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Death & Life (2017)

The Artist (Michael Ionescu Bailey) is living in The Great City, and life for him is unique. The world around him appears to be crumbling, and the life that he hoped to lead when he moved here is slowly, but surely, slipping through his grasp. As he prepares to die–in multiple ways–he expects the world around him to fall completely. Death & Life is an artistic look at, well, death and life. The Artist is your guide through this dilapidated reality, and the things you will see will both puzzle and intrigue you.


It’s sort of difficult to find a place to start with Death & Life, because it starts somewhere in the middle of the story–but in a place that is somewhat unknown to viewers. It’s not too far reaching to say that Death & Life is sort of a mess–but that’s kind of a good thing. Sometimes the world is a screwed up place [insert random date and time here], and being able to see that depicted on screen in a vibrant and deliberate fashion is interesting.


It’s nice to see a reflection of ourselves in art, and that appears to be a major goal of Writer-Director Eric Norcross throughout the course of Death & Life. Viewers see a number of things throughout the film that feel familiar, even if they don’t necessarily look familiar, and creating this parallel between the real world and the film allows viewers to better understand what Norcross and his cohorts are attempting to accomplish. In the early going The Artist is asked “what” brought him here, and in a very existential way, that’s a question we should be asking ourselves each and everyday. As I sit in front of the computer, both watching Death & Life and putting together this review, I should be asking myself not necessarily “why” I’m doing these things, but what has caused me to get to this point. What things have occurred in my life that have effectively caused me to choose this path instead of another? If I’m not mistaken, this is Norcross’ point. Question anything and everything and life will begin to make more sense.


There are a series of characters that exist in the film and play opposite Bailey, and their purpose is often to force The Artist to dive deeper, more thoroughly evaluate everything around him, and come to terms with the life in which he exists. One of the more interesting characters, one who often appears to viewers as nothing more than a weirdo antagonizing The Artist, is none other than Norcross himself. Eric, I know you’re reading this–and you play one compelling weirdo; kudos.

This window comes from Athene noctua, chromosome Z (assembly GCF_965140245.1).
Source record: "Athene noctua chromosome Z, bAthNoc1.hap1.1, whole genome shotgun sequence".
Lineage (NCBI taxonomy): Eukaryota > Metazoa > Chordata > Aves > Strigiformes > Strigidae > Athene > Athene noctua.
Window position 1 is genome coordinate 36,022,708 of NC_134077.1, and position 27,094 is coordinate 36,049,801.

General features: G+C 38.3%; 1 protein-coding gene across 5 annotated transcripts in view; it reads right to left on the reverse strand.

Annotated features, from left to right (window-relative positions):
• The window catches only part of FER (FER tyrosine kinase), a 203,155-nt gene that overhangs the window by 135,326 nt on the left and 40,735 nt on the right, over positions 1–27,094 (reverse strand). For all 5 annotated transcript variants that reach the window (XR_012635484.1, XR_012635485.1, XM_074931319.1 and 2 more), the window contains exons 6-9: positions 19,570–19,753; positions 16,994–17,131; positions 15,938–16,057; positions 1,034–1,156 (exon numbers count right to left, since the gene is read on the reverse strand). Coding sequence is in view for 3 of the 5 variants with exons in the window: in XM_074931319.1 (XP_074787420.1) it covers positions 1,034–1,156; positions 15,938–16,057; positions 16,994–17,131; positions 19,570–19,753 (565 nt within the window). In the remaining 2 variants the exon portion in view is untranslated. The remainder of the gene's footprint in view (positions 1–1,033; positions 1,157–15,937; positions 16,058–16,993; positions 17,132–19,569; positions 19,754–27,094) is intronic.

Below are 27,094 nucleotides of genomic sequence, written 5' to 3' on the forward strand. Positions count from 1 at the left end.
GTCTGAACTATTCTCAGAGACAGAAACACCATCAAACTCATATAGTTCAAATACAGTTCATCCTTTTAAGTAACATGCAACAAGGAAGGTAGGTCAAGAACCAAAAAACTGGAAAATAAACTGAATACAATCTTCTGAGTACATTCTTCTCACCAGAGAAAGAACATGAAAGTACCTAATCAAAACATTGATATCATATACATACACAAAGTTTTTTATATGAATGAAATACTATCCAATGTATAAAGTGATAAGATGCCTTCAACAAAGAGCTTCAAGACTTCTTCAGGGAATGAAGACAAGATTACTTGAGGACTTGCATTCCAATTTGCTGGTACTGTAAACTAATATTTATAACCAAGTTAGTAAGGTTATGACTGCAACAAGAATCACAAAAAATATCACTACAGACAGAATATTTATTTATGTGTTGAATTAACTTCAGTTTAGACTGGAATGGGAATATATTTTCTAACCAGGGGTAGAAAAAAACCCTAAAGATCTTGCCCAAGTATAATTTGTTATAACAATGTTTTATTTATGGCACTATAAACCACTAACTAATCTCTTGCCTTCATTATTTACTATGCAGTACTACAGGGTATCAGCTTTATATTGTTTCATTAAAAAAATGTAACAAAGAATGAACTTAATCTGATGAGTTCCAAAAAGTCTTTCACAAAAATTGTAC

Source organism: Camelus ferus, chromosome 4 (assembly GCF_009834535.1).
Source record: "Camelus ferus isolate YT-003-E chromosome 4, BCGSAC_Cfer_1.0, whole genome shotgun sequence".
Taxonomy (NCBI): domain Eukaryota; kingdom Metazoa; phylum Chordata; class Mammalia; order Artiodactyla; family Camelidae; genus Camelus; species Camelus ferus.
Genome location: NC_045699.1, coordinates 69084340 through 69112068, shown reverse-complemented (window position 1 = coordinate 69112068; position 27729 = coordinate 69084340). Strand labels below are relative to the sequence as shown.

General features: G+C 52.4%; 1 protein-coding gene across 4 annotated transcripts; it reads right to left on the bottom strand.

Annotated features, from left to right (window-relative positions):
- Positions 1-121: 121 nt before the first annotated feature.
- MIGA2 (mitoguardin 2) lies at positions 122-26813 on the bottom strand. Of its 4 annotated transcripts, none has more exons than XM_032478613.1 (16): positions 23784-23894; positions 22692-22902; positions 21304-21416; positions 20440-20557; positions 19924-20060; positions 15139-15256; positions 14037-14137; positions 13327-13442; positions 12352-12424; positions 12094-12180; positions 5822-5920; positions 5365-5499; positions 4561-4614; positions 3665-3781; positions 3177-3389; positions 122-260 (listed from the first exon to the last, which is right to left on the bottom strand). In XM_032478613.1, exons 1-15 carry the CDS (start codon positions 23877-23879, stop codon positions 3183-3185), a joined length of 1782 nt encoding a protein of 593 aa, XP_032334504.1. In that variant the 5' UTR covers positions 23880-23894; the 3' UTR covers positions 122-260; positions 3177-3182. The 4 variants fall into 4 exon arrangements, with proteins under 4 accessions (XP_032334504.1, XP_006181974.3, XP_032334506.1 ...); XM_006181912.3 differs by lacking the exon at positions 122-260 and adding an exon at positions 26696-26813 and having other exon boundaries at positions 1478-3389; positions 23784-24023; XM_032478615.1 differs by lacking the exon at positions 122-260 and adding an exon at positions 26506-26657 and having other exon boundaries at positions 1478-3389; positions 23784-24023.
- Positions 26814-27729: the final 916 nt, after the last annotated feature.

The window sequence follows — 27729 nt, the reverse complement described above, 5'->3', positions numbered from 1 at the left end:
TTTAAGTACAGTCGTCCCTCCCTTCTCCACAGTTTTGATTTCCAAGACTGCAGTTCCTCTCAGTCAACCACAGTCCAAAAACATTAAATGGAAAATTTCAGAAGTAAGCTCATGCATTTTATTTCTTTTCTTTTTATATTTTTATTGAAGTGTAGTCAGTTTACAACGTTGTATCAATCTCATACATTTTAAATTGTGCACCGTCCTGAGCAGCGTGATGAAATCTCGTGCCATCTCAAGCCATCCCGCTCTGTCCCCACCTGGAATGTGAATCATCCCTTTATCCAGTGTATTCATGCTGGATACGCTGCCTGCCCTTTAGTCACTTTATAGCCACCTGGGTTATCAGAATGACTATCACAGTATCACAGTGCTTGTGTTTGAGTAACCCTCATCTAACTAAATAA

I don’t want to say that there isn’t a narrative present in Death & Life, but the reality is that the narrative is just a small part of what the film has to offer. Norcross, and Writers Bailey and Jan Major, wants viewers to learn something. They clearly want their viewers to have the wherewithal to evaluate their every move, the scenarios in which they find themselves, and the state of the world in which they live. Don’t settle for things at face value, and don’t simply take others’ word for it–do your own research and find your own answers. Death & Life is incredibly artsy, and its somewhat scattered nature won’t appeal to everyone–but the reality is that it should appeal to everyone. Heed Death & Life’s warning that things aren’t always as they seem, and that you are the key to your own success.


Directed by Eric Norcross.


Written by Michael Ionescu Bailey, Jan Major, & Eric Norcross.


Starring Michael Ionescu Bailey, Jon-Marc MacDonald, Jan Major, & Eric Norcross.


⭐⭐⭐⭐⭐⭐⭐⭐/10


1 comment

1 Comment


Eric Norcross
Eric Norcross
Apr 11, 2022

Thanks, Kyle! It's interesting seeing what you focus on from each project - adds a vital perspective. Truly grateful! -E

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